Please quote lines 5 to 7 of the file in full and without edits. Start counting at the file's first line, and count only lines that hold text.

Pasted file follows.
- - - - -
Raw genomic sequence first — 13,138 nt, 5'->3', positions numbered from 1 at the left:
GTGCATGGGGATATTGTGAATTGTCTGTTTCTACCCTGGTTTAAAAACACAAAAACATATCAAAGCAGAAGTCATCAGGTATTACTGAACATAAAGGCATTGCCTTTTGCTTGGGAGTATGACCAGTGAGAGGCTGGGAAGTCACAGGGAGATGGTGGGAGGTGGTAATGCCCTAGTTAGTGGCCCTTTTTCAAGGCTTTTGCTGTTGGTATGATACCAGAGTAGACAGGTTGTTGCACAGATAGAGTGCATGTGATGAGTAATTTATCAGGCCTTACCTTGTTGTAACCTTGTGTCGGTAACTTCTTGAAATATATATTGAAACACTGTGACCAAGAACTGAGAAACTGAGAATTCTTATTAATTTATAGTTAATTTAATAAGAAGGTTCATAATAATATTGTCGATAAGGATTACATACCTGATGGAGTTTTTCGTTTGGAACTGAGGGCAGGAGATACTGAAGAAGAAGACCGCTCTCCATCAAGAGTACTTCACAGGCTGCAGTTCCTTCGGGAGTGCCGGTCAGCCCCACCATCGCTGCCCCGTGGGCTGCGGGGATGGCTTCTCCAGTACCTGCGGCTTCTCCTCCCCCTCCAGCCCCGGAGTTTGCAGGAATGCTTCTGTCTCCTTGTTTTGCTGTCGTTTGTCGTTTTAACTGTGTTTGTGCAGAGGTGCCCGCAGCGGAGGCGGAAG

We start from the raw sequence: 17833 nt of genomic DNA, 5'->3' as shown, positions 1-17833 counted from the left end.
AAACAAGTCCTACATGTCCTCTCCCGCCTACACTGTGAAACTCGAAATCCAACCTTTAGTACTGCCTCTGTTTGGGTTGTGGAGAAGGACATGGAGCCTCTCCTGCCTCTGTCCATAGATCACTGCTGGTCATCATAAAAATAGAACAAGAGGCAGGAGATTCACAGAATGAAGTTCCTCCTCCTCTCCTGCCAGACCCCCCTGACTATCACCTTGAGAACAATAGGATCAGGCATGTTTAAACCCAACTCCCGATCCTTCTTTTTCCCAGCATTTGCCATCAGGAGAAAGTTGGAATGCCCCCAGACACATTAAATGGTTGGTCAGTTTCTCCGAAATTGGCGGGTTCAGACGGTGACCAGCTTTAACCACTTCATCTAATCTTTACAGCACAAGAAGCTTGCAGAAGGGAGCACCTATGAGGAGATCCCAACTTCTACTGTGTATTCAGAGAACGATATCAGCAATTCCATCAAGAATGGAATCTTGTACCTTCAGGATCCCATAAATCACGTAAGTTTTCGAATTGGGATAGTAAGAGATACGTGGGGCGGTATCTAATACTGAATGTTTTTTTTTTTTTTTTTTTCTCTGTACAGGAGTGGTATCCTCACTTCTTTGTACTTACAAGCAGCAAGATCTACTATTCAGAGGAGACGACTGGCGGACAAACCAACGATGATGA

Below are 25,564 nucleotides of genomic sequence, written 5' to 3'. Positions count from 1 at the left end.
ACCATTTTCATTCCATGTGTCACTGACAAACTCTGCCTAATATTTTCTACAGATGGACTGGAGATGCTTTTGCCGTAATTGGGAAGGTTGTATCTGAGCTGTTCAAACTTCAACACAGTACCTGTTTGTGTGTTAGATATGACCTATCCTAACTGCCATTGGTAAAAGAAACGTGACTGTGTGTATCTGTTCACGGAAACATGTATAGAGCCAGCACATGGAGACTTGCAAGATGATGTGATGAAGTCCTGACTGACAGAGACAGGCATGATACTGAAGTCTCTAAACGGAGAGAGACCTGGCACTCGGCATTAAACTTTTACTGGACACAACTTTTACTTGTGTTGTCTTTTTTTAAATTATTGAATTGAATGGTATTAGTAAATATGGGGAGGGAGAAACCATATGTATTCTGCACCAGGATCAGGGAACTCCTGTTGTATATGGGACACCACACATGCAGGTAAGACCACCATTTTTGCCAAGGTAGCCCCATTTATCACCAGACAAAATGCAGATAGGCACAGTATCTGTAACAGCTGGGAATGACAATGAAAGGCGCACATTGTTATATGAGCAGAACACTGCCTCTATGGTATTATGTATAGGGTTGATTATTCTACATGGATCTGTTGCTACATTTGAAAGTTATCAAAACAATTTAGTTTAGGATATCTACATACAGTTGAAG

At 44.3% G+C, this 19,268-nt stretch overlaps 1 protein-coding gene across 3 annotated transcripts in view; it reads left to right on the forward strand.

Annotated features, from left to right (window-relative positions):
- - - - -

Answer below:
Below are 25,564 nucleotides of genomic sequence, written 5' to 3'. Positions count from 1 at the left end.
ACCATTTTCATTCCATGTGTCACTGACAAACTCTGCCTAATATTTTCTACAGATGGACTGGAGATGCTTTTGCCGTAATTGGGAAGGTTGTATCTGAGCTGTTCAAACTTCAACACAGTACCTGTTTGTGTGTTAGATATGACCTATCCTAACTGCCATTGGTAAAAGAAACGTGACTGTGTGTATCTGTTCACGGAAACATGTATAGAGCCAGCACATGGAGACTTGCAAGATGATGTGATGAAGTCCTGACTGACAGAGACAGGCATGATACTGAAGTCTCTAAACGGAGAGAGACCTGGCACTCGGCATTAAACTTTTACTGGACACAACTTTTACTTGTGTTGTCTTTTTTTAAATTATTGAATTGAATGGTATTAGTAAATATGGGGAGGGAGAAACCATATGTATTCTGCACCAGGATCAGGGAACTCCTGTTGTATATGGGACACCACACATGCAGGTAAGACCACCATTTTTGCCAAGGTAGCCCCATTTATCACCAGACAAAATGCAGATAGGCACAGTATCTGTAACAGCTGGGAATGACAATGAAAGGCGCACATTGTTATATGAGCAGAACACTGCCTCTATGGTATTATGTATAGGGTTGATTATTCTACATGGATCTGTTGCTACATTTGAAAGTTATCAAAACAATTTAGTTTAGGATATCTACATACAGTTGAAG

At 44.3% G+C, this 19,268-nt stretch overlaps 1 protein-coding gene across 3 annotated transcripts in view; it reads left to right on the forward strand.